Technologies, Inc. v. PharmAthene, Inc., Del. Supr., No. 314,
2012 (May 24, 2013) [an enhanced version of this opinion is available to lexis.com
subscribers]. This Delaware Supreme Court decision was the subject
of a BloombergBusinessweek
article on Sunday, May 26. The Court
of Chancery's opinion was highlighted
on these pages. Also, several other prior Chancery decisions in this case
were also outlined
on these pages.
Issue Addressed: Is
an agreement to negotiate in good faith in accordance with a term sheet an
Yes, and a court may award expectation damages if the record supports a finding
that an agreement would have been reached but for the defendant's bad faith
negotiations. This aspect of the trial court's 117-page decision was upheld,
but Delaware's high court reversed and remanded the damages award to reconsider
damages in light of this opinion.
One Takeaway from this Supreme Court Opinion:
The detailed facts must be tethered to any lesson or principle of law taken
from this opinion, but at least one ineluctable result of this ruling is that
any attorney or businessperson who sends a term sheet to another party in the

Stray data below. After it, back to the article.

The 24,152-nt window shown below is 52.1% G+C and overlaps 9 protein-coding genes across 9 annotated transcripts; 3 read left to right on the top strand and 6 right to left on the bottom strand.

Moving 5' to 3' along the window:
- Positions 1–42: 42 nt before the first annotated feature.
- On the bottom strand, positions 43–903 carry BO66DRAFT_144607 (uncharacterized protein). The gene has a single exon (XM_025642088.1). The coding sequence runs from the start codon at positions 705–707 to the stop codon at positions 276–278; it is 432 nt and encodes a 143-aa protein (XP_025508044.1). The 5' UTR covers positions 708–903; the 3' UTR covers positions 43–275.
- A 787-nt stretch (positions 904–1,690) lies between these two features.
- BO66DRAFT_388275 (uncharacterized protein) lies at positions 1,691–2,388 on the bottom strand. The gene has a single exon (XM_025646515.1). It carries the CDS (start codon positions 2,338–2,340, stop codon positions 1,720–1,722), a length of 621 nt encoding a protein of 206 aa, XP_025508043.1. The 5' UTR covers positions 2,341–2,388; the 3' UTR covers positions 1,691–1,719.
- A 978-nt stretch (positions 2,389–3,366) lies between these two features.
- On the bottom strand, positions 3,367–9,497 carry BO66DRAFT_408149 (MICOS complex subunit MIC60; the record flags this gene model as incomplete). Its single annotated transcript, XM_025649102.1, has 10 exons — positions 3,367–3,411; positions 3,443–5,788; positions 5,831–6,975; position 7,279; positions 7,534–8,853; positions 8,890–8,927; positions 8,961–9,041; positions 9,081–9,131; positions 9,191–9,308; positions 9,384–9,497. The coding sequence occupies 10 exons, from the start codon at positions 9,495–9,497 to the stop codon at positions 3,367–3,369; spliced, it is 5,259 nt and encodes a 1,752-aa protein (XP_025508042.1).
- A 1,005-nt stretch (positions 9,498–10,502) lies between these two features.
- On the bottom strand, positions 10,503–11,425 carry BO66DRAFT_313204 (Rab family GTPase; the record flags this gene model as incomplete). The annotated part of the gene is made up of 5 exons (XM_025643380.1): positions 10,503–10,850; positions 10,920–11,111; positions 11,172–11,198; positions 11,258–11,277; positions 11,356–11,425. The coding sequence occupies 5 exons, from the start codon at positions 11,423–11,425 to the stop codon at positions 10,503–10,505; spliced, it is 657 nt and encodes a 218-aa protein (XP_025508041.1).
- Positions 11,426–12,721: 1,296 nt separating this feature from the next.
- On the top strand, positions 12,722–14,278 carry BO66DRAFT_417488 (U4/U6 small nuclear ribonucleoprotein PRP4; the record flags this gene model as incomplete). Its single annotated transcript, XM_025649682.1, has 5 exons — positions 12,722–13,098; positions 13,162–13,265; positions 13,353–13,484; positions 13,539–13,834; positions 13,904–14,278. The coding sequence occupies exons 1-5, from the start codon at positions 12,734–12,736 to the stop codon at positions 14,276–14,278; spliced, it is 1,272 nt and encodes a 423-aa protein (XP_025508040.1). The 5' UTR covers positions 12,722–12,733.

context of having a duty to negotiate in good faith, must read this opinion in
order to determine whether liability will attach as a result of refusing to
finalize a definitive agreement in a manner that may be construed, based on
this opinion, to be based on less than good faith.
The prior decisions linked above provide more background,
but a bare bones distillation of the factual setting involves SIGA and
PharmAthene negotiating simultaneously for a license agreement and a merger
agreement, with the goal that if the merger was not consummated that at least a
license would result. After trial, the Court of Chancery found that the term
sheet contained the essential terms for the license and that if a merger was not
consummated, that a final and formal license agreement would be entered into. See
Court Slip op. at 9.
Key fact: The parties signed
a merger agreement which provided that if the merger were terminated, the
parties agreed to negotiate in good faith a definitive license agreement based
on the term sheet. (Notably, at the bottom of the two-page term sheet was a
"footer" that stated: "non binding terms". In the context of the other
overwhelming facts, that footer was not determinative.)
Bullet Points on Legal Principles from
"not simply bad judgment or negligence, but rather
it implies the conscious doing of a wrong because of dishonest purpose or moral
obliquity; it is different from the negative idea of negligence in that it
contemplates a state of mind affirmatively operating with furtive design or ill
will." See footnote 66 and related text.
Read more Delaware business
litigation case summaries and commentary on Delaware
Corporate and Commercial Litigation Blog, a blog hosted by Francis G.X.
Pileggi, of Eckert Seamans.
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